Re: Failure or test scenario?
"Why not just turn it on and see if the system works with sats that are in such wonky orbits?"
Because "in such wonky orbits," unfortunately, the orbit is likely to be rather unstable, making constant re-calibration necessary. In the intended orbits, the satellites already up can help guide the other satellites into their proper spots, without constantly spending reaction mass that was originally intended to do course corrections for the next 10 years.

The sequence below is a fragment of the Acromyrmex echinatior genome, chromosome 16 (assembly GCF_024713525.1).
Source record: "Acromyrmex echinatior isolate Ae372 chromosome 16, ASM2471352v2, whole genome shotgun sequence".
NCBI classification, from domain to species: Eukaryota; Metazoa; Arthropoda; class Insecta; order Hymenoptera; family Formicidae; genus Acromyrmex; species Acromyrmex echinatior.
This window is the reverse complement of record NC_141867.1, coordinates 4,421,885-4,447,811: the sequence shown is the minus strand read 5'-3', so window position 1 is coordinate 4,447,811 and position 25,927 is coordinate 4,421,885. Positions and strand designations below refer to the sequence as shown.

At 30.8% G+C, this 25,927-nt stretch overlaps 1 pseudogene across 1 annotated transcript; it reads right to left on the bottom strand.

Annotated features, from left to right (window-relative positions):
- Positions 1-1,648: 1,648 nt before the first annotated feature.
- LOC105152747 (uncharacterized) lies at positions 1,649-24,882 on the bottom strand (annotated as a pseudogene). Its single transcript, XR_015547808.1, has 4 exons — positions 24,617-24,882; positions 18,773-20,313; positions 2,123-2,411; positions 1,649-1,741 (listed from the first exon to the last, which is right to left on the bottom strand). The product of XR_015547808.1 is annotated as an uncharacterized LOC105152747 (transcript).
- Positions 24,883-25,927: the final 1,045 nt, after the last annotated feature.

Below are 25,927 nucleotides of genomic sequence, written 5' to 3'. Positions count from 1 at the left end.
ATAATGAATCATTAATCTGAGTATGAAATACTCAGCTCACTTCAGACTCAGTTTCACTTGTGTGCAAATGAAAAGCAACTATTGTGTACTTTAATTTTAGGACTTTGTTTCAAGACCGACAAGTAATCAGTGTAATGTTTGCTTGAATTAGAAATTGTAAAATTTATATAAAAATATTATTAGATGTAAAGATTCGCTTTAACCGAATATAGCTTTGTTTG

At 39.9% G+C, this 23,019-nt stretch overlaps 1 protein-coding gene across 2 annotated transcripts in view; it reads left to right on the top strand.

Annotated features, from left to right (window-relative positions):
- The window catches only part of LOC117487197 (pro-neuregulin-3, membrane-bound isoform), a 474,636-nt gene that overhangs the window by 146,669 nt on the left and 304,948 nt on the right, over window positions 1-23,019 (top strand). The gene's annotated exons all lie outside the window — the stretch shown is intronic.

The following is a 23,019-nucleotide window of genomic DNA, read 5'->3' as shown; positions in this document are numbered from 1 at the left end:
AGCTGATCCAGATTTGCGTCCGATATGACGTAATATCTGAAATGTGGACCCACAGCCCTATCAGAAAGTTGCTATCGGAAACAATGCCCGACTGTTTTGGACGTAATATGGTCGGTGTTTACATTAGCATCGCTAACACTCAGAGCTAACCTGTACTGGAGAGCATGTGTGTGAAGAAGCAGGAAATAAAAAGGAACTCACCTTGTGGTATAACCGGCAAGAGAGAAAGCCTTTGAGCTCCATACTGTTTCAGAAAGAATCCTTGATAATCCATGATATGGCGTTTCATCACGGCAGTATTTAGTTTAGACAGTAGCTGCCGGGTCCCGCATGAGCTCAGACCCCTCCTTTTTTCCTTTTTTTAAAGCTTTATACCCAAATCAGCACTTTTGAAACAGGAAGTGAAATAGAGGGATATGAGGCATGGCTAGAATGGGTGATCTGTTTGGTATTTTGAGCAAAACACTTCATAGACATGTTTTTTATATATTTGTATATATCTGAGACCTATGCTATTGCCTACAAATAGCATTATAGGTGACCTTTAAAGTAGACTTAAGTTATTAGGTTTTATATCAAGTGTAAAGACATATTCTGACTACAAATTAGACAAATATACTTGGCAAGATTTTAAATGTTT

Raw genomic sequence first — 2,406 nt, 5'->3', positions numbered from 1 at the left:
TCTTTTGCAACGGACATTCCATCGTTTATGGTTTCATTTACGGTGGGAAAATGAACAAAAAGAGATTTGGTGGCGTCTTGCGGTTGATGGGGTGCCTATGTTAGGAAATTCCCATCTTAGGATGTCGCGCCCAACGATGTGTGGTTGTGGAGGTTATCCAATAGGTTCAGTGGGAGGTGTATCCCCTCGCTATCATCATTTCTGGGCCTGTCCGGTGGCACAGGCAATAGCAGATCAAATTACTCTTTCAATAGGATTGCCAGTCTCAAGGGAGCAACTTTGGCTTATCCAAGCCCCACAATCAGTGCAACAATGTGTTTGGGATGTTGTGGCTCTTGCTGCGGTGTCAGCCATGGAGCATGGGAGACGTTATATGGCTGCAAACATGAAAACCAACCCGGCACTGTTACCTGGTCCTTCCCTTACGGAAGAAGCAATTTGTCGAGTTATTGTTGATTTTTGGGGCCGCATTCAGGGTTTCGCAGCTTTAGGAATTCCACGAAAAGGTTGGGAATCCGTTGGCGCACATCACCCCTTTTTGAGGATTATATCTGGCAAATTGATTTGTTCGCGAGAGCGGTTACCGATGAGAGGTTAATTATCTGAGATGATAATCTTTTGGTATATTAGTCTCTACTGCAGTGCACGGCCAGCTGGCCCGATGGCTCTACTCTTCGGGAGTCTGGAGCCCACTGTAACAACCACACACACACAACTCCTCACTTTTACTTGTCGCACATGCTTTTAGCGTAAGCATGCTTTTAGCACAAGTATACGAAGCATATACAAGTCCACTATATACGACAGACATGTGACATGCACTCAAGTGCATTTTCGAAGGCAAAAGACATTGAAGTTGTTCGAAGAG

Basically, by right now spending approx. half of these two satellite's reaction fuel, they can save many times that for the (literally) up-coming satellites. The end result is most likely going to be that replacing these two birds earlier than planned is actually going to save the ESA some money. Sounds weird, but then again, this is Rocket Science ;) -- there are a couple of lessons available here (and the people at DASA are already working on them) which may make future additions to geolocation satellite systems more efficient.